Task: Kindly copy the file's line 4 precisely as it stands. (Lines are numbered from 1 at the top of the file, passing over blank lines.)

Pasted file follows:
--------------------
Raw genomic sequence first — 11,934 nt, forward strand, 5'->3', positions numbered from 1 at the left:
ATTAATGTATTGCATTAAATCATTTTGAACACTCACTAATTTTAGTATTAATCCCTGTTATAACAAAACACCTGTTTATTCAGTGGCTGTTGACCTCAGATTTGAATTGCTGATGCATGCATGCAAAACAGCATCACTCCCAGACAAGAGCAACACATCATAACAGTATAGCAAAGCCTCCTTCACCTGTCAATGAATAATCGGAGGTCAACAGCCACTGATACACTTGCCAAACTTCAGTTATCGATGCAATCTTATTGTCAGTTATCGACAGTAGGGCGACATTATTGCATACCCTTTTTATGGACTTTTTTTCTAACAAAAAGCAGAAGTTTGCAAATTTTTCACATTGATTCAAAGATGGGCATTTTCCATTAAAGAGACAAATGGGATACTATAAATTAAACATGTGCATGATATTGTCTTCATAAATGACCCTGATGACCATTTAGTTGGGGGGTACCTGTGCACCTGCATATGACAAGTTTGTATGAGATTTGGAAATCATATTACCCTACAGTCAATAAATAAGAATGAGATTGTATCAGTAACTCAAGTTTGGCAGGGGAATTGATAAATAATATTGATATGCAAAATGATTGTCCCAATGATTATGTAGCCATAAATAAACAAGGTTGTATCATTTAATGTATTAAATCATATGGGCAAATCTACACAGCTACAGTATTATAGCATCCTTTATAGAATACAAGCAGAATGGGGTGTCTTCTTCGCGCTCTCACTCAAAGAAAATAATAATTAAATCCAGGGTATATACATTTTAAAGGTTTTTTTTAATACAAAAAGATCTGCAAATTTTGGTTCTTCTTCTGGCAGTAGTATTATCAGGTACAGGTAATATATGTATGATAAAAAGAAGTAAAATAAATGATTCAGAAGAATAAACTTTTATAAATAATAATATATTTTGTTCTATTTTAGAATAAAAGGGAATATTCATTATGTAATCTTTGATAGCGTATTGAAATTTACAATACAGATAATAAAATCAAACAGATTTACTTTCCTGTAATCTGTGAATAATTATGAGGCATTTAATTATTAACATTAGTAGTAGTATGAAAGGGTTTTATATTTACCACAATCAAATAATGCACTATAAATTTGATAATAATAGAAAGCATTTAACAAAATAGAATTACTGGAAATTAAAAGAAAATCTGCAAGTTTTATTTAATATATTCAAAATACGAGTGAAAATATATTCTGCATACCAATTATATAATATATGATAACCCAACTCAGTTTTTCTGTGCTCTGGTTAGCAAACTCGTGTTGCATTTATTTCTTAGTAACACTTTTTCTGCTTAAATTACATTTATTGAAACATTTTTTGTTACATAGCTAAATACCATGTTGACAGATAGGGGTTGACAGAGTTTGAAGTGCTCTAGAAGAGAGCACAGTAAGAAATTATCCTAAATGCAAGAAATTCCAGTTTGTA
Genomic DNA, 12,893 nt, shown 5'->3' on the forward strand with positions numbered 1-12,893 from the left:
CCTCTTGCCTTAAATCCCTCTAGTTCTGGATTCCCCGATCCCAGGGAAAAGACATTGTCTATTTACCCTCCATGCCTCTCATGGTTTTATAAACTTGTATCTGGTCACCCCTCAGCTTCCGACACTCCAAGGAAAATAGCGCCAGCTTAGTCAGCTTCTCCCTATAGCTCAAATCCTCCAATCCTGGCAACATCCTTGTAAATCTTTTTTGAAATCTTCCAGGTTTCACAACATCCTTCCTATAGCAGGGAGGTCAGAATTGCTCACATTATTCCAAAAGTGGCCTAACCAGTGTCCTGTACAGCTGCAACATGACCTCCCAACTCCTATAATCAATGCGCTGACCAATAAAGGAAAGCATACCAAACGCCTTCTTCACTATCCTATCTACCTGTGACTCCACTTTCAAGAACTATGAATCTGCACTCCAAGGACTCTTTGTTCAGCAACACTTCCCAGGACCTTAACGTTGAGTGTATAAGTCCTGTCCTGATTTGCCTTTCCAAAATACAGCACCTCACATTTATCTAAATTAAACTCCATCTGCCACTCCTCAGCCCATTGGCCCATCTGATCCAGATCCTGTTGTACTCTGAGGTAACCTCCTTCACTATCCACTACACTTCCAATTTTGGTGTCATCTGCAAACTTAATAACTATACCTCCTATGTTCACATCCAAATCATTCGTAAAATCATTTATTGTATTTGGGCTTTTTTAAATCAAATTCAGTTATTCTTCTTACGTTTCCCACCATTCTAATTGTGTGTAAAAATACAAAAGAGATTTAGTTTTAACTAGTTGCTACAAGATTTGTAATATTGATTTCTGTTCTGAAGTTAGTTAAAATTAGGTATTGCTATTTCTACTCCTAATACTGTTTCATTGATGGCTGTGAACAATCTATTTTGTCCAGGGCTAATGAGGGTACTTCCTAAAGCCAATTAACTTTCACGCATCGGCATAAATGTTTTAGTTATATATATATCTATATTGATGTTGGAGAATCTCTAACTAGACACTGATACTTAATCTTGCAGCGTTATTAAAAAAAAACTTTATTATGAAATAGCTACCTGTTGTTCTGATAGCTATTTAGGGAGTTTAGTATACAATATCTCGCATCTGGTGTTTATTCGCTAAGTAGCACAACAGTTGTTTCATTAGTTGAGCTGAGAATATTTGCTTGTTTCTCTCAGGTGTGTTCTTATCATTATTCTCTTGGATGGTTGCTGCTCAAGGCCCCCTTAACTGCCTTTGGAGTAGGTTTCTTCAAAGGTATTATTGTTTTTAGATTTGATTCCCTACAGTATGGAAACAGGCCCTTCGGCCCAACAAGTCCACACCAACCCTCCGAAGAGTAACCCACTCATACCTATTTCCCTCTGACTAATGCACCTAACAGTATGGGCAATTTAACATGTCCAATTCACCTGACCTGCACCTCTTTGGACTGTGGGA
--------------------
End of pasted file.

CCTCTTGCCTTAAATCCCTCTAGTTCTGGATTCCCCGATCCCAGGGAAAAGACATTGTCTATTTACCCTCCATGCCTCTCATGGTTTTATAAACTTGTATCTGGTCACCCCTCAGCTTCCGACACTCCAAGGAAAATAGCGCCAGCTTAGTCAGCTTCTCCCTATAGCTCAAATCCTCCAATCCTGGCAACATCCTTGTAAATCTTTTTTGAAATCTTCCAGGTTTCACAACATCCTTCCTATAGCAGGGAGGTCAGAATTGCTCACATTATTCCAAAAGTGGCCTAACCAGTGTCCTGTACAGCTGCAACATGACCTCCCAACTCCTATAATCAATGCGCTGACCAATAAAGGAAAGCATACCAAACGCCTTCTTCACTATCCTATCTACCTGTGACTCCACTTTCAAGAACTATGAATCTGCACTCCAAGGACTCTTTGTTCAGCAACACTTCCCAGGACCTTAACGTTGAGTGTATAAGTCCTGTCCTGATTTGCCTTTCCAAAATACAGCACCTCACATTTATCTAAATTAAACTCCATCTGCCACTCCTCAGCCCATTGGCCCATCTGATCCAGATCCTGTTGTACTCTGAGGTAACCTCCTTCACTATCCACTACACTTCCAATTTTGGTGTCATCTGCAAACTTAATAACTATACCTCCTATGTTCACATCCAAATCATTCGTAAAATCATTTATTGTATTTGGGCTTTTTTAAATCAAATTCAGTTATTCTTCTTACGTTTCCCACCATTCTAATTGTGTGTAAAAATACAAAAGAGATTTAGTTTTAACTAGTTGCTACAAGATTTGTAATATTGATTTCTGTTCTGAAGTTAGTTAAAATTAGGTATTGCTATTTCTACTCCTAATACTGTTTCATTGATGGCTGTGAACAATCTATTTTGTCCAGGGCTAATGAGGGTACTTCCTAAAGCCAATTAACTTTCACGCATCGGCATAAATGTTTTAGTTATATATATATCTATATTGATGTTGGAGAATCTCTAACTAGACACTGATACTTAATCTTGCAGCGTTATTAAAAAAAAACTTTATTATGAAATAGCTACCTGTTGTTCTGATAGCTATTTAGGGAGTTTAGTATACAATATCTCGCATCTGGTGTTTATTCGCTAAGTAGCACAACAGTTGTTTCATTAGTTGAGCTGAGAATATTTGCTTGTTTCTCTCAGGTGTGTTCTTATCATTATTCTCTTGGATGGTTGCTGCTCAAGGCCCCCTTAACTGCCTTTGGAGTAGGTTTCTTCAAAGGTATTATTGTTTTTAGATTTGATTCCCTACAGTATGGAAACAGGCCCTTCGGCCCAACAAGTCCACACCAACCCTCCGAAGAGTAACCCACTCATACCTATTTCCCTCTGACTAATGCACCTAACAGTATGGGCAATTTAACATGTCCAATTCACCTGACCTGCACCTCTTTGGACTGTGGGA